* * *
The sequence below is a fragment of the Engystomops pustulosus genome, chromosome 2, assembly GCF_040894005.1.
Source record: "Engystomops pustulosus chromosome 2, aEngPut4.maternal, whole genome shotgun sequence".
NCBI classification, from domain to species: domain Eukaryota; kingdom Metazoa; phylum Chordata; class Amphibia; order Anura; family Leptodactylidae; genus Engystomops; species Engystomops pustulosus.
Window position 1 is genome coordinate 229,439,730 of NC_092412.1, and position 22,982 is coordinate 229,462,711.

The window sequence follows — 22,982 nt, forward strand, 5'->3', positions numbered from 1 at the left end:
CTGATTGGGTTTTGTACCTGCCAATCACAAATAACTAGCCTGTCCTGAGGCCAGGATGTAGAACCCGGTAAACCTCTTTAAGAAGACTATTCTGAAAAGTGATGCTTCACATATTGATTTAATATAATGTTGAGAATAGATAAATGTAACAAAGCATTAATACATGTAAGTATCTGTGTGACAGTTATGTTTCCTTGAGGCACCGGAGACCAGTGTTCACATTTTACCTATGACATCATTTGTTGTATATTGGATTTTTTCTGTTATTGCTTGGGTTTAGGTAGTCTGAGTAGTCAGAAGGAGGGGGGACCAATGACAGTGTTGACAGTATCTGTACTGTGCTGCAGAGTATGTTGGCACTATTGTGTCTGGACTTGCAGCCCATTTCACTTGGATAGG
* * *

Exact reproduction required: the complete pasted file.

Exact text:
The sequence below is a fragment of the Engystomops pustulosus genome, chromosome 2, assembly GCF_040894005.1.
Source record: "Engystomops pustulosus chromosome 2, aEngPut4.maternal, whole genome shotgun sequence".
NCBI classification, from domain to species: domain Eukaryota; kingdom Metazoa; phylum Chordata; class Amphibia; order Anura; family Leptodactylidae; genus Engystomops; species Engystomops pustulosus.
Window position 1 is genome coordinate 229,439,730 of NC_092412.1, and position 22,982 is coordinate 229,462,711.

The window sequence follows — 22,982 nt, forward strand, 5'->3', positions numbered from 1 at the left end:
CTGATTGGGTTTTGTACCTGCCAATCACAAATAACTAGCCTGTCCTGAGGCCAGGATGTAGAACCCGGTAAACCTCTTTAAGAAGACTATTCTGAAAAGTGATGCTTCACATATTGATTTAATATAATGTTGAGAATAGATAAATGTAACAAAGCATTAATACATGTAAGTATCTGTGTGACAGTTATGTTTCCTTGAGGCACCGGAGACCAGTGTTCACATTTTACCTATGACATCATTTGTTGTATATTGGATTTTTTCTGTTATTGCTTGGGTTTAGGTAGTCTGAGTAGTCAGAAGGAGGGGGGACCAATGACAGTGTTGACAGTATCTGTACTGTGCTGCAGAGTATGTTGGCACTATTGTGTCTGGACTTGCAGCCCATTTCACTTGGATAGG